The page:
The composition of annual per-person spending by service category also varied by population.

Among the Medicare Fee-For-Service population, inpatient services accounted for 30.5%, outpatient services accounted for 22.4%, professional services accounted for 20.7%, and prescription drugs accounted for 26.4% of annual per-person spending.

The composition of annual per-person spending by service category also varied by population.

Among the Medicare Advantage population, inpatient services accounted for 26.9%, outpatient services accounted for 22.5%, professional services accounted for 23.9%, and prescription drugs accounted for 26.7% of annual per-person spending.

The composition of annual per-person spending by service category also varied by population.

Among the Employer-Sponsored Insurance population, inpatient services accounted for 18.1%, outpatient services accounted for 34.4%, professional services accounted for 28.1%, and prescription drugs accounted for 19.4% of annual per-person spending.

The composition of annual per-person spending by service category also varied by population.

Among the Medicaid population, inpatient services accounted for 32.1%, outpatient services accounted for 17.8%, professional services accounted for 30.3%, and prescription drugs accounted for 19.9% of annual per-person spending.

Use the toggles to see how per-person spending varies by service category within each population

Medicare Fee-For-Service
Medicare Advantage
Employer-Sponsored Insurance
Medicaid

Explore service category variation in per-person spending across populations

Inpatient services accounted for the largest share of annual per-person spending for all populations except those with Employer-Sponsored Insurance, where the largest share of spending was on outpatient services. In contrast, outpatient spending accounted for the lowest share of annual per-person spending in Medicaid (17.8%). Prescription drug spending was a larger share of total spending for Medicare Advantage (26.7%) and Medicare Fee-For-Service (26.4%) compared to Employer-Sponsored Insurance (19.4%) and Medicaid (19.9%), which aligns with findings that prescription drug use increases with age.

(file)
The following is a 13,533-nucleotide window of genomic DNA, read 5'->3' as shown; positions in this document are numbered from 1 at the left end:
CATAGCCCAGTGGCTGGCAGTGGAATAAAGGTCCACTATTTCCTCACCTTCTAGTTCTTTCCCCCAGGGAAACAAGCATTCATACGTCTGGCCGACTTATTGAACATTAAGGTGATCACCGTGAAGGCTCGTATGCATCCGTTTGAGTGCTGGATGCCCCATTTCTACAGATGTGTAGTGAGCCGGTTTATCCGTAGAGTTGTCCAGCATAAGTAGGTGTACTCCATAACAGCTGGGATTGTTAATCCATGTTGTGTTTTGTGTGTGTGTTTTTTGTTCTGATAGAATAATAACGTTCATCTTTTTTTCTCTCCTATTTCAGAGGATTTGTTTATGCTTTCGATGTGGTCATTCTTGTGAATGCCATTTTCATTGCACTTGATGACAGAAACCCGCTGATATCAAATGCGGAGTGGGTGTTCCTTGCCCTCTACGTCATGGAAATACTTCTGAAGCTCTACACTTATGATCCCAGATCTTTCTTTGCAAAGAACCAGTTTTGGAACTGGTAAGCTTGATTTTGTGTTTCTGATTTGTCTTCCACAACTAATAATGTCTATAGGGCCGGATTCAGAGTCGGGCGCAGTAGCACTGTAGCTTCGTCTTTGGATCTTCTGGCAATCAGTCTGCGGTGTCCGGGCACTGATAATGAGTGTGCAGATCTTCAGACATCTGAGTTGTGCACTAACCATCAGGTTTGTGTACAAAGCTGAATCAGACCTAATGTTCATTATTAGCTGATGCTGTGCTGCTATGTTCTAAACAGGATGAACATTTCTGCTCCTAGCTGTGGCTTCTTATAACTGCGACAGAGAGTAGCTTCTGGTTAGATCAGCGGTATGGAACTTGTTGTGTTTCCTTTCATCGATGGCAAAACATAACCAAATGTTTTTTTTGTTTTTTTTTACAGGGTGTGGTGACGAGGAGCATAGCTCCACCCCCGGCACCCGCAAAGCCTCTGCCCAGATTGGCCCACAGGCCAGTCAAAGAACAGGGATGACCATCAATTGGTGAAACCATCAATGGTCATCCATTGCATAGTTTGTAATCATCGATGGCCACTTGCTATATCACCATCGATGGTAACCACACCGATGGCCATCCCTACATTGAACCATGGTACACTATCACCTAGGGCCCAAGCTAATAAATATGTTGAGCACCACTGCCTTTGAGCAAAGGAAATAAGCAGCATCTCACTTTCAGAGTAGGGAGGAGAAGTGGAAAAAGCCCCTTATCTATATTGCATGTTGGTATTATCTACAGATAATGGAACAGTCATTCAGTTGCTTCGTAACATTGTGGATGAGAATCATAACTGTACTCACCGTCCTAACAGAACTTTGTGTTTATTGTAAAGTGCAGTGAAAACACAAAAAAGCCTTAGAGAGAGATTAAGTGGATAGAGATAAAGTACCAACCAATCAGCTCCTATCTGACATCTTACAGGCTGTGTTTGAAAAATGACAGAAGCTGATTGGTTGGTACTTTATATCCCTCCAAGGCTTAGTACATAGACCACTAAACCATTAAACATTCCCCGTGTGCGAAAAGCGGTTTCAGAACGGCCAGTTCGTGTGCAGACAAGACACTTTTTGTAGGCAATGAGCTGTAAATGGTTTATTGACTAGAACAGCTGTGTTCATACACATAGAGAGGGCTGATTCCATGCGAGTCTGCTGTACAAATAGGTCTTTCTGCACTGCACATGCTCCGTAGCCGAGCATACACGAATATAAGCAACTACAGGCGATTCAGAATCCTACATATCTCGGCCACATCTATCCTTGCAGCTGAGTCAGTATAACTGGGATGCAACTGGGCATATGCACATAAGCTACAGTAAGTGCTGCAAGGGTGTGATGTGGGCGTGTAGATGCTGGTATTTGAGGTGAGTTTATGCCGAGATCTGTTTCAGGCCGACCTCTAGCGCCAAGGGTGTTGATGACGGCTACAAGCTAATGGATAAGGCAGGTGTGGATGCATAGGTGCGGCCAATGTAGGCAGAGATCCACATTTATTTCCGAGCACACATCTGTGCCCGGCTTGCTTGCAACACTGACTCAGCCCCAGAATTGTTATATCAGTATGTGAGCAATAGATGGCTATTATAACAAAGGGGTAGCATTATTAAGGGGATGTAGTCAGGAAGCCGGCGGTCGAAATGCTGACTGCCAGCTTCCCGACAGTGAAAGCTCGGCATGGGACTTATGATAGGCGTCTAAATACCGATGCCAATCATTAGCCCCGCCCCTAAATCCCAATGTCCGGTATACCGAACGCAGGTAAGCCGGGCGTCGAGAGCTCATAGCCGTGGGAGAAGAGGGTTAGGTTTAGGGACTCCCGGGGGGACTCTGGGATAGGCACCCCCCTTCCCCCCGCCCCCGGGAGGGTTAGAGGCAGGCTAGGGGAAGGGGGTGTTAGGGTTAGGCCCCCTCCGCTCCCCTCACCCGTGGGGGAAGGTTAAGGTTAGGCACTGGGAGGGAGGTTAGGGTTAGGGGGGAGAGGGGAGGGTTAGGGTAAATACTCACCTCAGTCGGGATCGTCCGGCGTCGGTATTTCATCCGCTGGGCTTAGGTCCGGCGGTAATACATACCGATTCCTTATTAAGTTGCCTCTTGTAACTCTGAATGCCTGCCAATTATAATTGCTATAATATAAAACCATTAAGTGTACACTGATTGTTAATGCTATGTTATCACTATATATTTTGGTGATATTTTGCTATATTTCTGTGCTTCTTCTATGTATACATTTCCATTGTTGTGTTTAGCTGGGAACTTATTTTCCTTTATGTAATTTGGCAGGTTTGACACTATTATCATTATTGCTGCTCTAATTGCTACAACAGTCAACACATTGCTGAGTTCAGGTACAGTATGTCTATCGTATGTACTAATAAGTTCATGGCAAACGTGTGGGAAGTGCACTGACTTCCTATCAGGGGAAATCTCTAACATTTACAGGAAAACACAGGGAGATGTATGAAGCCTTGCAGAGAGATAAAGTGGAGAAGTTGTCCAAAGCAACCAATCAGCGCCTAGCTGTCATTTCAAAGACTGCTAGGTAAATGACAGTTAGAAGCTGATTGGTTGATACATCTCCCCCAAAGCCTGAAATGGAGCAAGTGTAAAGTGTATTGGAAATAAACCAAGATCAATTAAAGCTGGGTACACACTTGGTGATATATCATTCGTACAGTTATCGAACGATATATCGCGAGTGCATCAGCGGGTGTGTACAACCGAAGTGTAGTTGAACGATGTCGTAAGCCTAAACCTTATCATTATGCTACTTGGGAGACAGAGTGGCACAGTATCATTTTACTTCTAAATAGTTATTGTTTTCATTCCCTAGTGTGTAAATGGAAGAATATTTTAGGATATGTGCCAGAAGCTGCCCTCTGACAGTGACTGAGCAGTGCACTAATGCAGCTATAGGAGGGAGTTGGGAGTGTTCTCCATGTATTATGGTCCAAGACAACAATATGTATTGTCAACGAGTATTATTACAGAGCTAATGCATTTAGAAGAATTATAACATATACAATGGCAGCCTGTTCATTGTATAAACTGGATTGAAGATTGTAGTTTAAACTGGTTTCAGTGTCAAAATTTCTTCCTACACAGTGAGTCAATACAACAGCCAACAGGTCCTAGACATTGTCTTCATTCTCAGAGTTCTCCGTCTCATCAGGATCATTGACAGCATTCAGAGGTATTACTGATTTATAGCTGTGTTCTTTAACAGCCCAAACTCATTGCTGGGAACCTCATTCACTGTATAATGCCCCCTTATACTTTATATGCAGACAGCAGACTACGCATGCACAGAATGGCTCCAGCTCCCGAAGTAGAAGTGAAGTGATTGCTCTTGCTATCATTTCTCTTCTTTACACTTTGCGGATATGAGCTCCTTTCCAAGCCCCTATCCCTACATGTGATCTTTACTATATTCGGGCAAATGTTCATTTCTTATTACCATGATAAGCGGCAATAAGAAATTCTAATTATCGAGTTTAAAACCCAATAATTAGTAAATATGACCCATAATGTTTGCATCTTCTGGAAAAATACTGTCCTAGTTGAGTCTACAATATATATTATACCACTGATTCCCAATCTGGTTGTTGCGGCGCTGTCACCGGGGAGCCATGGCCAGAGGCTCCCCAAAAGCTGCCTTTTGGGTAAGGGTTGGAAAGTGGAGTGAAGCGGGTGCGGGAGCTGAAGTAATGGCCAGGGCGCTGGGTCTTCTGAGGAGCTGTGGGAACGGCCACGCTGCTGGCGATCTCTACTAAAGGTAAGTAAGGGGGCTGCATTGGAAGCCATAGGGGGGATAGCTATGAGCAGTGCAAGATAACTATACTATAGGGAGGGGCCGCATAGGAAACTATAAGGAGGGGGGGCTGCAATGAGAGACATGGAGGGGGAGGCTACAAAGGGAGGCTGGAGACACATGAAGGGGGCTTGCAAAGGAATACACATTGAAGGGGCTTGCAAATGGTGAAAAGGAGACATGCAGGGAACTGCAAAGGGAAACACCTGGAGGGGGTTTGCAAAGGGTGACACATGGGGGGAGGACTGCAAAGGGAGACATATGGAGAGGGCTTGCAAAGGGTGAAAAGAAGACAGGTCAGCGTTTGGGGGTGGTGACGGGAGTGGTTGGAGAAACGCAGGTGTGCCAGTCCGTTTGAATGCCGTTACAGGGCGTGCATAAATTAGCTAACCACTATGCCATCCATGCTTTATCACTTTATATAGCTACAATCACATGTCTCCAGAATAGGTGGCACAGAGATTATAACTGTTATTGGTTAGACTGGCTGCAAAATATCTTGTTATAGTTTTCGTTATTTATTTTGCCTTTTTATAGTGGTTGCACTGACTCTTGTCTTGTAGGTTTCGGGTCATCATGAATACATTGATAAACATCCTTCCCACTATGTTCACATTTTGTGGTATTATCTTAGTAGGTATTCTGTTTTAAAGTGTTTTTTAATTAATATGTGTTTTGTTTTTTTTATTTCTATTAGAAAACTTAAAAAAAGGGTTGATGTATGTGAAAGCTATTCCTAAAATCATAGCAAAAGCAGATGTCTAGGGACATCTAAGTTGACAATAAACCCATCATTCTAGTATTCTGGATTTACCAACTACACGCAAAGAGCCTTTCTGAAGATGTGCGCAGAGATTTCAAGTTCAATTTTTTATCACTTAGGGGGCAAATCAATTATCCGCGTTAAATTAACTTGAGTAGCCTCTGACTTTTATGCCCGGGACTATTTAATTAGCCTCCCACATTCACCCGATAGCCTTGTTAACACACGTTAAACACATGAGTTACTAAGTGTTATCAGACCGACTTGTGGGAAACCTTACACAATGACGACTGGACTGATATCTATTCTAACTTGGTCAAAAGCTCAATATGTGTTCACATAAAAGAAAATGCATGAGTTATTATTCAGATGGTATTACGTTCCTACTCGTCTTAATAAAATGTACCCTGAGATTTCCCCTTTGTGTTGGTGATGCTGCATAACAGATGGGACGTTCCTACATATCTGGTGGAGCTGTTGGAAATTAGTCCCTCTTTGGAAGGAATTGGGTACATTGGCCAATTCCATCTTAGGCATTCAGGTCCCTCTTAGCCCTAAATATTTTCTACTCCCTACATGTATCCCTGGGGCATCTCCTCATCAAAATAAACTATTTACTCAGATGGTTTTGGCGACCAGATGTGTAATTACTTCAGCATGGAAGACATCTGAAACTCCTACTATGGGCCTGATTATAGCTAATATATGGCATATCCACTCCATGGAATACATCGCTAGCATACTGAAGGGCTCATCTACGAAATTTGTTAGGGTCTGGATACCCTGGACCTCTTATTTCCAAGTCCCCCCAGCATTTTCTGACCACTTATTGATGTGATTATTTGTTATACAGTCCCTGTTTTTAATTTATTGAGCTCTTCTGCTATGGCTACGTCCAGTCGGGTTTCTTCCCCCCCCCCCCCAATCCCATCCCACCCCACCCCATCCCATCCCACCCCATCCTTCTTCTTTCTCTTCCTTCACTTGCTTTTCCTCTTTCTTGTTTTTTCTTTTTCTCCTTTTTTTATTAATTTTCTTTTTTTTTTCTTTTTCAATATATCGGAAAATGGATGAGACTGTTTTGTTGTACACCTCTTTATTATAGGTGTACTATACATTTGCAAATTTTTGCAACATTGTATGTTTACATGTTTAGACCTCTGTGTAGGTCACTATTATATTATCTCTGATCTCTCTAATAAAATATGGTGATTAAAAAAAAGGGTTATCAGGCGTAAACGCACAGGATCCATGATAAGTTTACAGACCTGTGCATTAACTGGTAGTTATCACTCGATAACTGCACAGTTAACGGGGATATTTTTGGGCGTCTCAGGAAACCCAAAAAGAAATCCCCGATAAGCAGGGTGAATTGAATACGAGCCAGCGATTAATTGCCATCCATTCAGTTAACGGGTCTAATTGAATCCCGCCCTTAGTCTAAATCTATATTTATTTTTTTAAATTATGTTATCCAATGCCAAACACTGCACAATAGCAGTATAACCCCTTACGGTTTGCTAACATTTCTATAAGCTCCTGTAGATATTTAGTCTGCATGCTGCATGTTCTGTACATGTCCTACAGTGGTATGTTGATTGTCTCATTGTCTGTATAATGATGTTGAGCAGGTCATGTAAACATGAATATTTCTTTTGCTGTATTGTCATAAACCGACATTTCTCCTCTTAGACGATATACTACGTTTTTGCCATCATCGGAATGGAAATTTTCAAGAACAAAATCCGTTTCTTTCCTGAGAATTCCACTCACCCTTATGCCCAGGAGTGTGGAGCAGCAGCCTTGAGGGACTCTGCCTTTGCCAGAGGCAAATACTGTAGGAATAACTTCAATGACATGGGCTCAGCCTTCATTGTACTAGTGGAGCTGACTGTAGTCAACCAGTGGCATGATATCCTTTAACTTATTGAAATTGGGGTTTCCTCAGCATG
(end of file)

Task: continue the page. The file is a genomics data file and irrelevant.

Mouseover segments on the chart to see more.

Across the state, spending varied widely

Not only is there variation in spending among populations and service categories, there is also variation in spending across North Carolina’s 100 counties.

We adjusted per-person spending at the county level to remove gender and age as the drivers of variation within a population. For example, the composition of the ESI population in each county was adjusted to “look” like the composition of the ESI population at the state level in its gender and age make-up.

Across all populations and age groups, adjusted spending in Jones County, the county with the highest per-person spending, was $10,282. This figure was $2,106 (20.5%) higher than the state average and $3,010 (29.3%) higher than adjusted per-person spending in Wake County, the county with the lowest average.

Mouseover a county to see more.

Adjusted per-person spending for each county varied across the populations

Even after adjustment, the per-person spending among the Medicare Fee-For-Service, Medicare Advantage, and Medicaid populations were higher in Jones county compared to the state averages. The per-person spending in Wake County was lower than the state averages in the Medicare Fee-For-Service, Employer-Sponsored Insurance, and Medicaid populations.

Mouseover a county to see more.

Similar variation occurred across counties. For example, average adjusted per-person spending for the Medicare Fee-For-Service and Medicare Advantage populations in Stanly County were lower than the state average, but those with Medicaid and Employer-Sponsored Insurance had average adjusted spending that was higher than the state averages.

Within each population, adjusted per-person service category spending varied by county